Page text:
Each year there are technological advancements in HVAC as a whole. A system installed 15 years ago would have had a very different installation process than one going in today. Recent innovations include increased units' efficiency, the ability to communicate or “talk” between your air conditioner, furnace, and thermostat, enhanced options for variable-speed compressors and motors, and digital technology that links your system to your phone or tablet.
Digital Gauges and Equipment
Air conditioning and furnace installation and servicing are very technical and specific. You can expect to get 20 years out of your home’s system when you have proper maintenance. However, when this maintenance is completed incorrectly, you may not get that much of a lifespan out of your system. You deserve to get over 20 years out of your system.
Air conditioning is a process of moving a chemical (refrigerant) to a coil inside the home, then back to a coil outside the home.
Along the way, it must change forms a few times. It changes states from a liquid to a gas, then back again. At different stages, it has pressures that range from about 100 pounds per square inch (PSI) to 500 PSI.
While this is happening, a fan on the inside (the furnace blower) and a fan on the outside pull or blow air across a coil that the refrigerant is traveling through.
The quantity of the air that is forced across these coils helps the refrigerant in the coils to change state and pressure. Ultimately, the movement of air and changing state of refrigerant allows the “heat” from the inside to be transferred outside, leaving the remaining air delivered inside the home to be “cool.”
At the time of installation, the copper lines the refrigerant flows through must be prepared before any refrigerant can be introduced. This requires brazing with nitrogen flowing through the system to keep the system free of contaminants caused by brazing.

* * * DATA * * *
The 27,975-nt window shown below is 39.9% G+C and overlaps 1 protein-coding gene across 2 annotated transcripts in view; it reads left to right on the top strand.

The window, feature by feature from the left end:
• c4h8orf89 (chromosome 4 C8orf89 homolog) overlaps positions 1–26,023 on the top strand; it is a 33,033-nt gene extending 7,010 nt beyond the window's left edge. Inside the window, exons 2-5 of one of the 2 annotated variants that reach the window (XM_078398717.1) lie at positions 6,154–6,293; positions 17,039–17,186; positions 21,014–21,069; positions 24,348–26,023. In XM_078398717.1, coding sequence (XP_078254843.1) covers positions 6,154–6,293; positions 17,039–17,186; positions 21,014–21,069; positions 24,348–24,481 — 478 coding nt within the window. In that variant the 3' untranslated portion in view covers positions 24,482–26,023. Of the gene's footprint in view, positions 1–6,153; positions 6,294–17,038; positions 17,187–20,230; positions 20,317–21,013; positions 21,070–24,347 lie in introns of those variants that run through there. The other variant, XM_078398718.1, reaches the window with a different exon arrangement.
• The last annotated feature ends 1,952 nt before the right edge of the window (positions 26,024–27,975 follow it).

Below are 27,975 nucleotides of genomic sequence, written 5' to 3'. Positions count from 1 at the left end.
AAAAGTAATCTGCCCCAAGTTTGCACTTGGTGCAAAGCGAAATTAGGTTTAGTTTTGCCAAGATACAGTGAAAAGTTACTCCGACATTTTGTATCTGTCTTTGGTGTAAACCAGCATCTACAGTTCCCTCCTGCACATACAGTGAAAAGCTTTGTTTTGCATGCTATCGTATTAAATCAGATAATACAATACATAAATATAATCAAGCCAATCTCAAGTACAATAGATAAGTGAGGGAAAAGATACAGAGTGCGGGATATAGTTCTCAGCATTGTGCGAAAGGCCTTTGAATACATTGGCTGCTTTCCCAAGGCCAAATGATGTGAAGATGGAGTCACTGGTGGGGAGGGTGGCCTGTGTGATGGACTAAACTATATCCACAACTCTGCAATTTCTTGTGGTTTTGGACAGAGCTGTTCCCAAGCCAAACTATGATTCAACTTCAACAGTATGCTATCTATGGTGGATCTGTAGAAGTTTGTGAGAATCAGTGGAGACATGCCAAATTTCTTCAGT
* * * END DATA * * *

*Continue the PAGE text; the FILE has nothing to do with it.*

Once welded, the lines must be tested at 150 PSI for leaks. Using test pressures exceeding 150 PSI will damage the compressor.
Once there are no leaks, the lines must be vacuumed down to 500 microns with a special pump and a digital micron gauge. Failure to pull a vacuum on the lines before introducing refrigerant will cause failure in the compressor. For your air conditioning system to operate over 600,000 times in the expected lifespan of the air conditioner, these processes must be followed.
Having the correct testing, setup, and installation equipment will make installation near perfect. Accuracy is key.
Do Not Let Someone in Your Home Without Certifications
Certifications in HVAC are of the utmost importance. You wouldn’t hire someone for a job without proper qualifications, and you should think of your HVAC repair in a similar way. One of the best certifications for HVAC is N.A.T.E. which stands for North American Training Excellence. This is the ONLY accepted individual certification for HVAC technicians and installers.
The certification is broken up into four categories for service and installation. In addition to service and installation techniques for equipment, it includes “core” topics such as customer etiquette, electrical circuits, and safety procedures that must be learned before you can pass the service and installation portions of the test.
The certification program also requires 16 credit hours of continuing education every two years.
Ensuring that your HVAC installation technician is N.A.T.E. certified is essential.
All of the above are essential concepts to keep in mind, but you can also use our contractor checklist to help you narrow down HVAC providers.
Proper Permits are Essential to Any HVAC Job
Lastly, the company you hire should always pull the proper permits for the job they are completing in your home. Do not hire any company or contractor who suggests otherwise or says that these are not needed. Without these, do not allow a contractor to complete a job inside your home. If they do, they might not be willing to face inspection or are not licensed and are afraid of getting caught. This can have major legal repercussions for you and your family and compromise your safety.
Don’t be afraid to ask any prospective contractor whether they pull permits and whether or not the permit cost is included in your overall installation cost. If they cannot provide a clear answer, do not hire them.
Next Steps to Ensuring Your Air Conditioner’s Longevity
At Fire & Ice, we understand having a contractor inside your home can be complicated. If you’re ready to take the next step with your air conditioner and live in the Columbus, Ohio, area, check to see if you’re in our service area by using the zip code map below.
For a free estimate with one of our sales representatives, use the button below.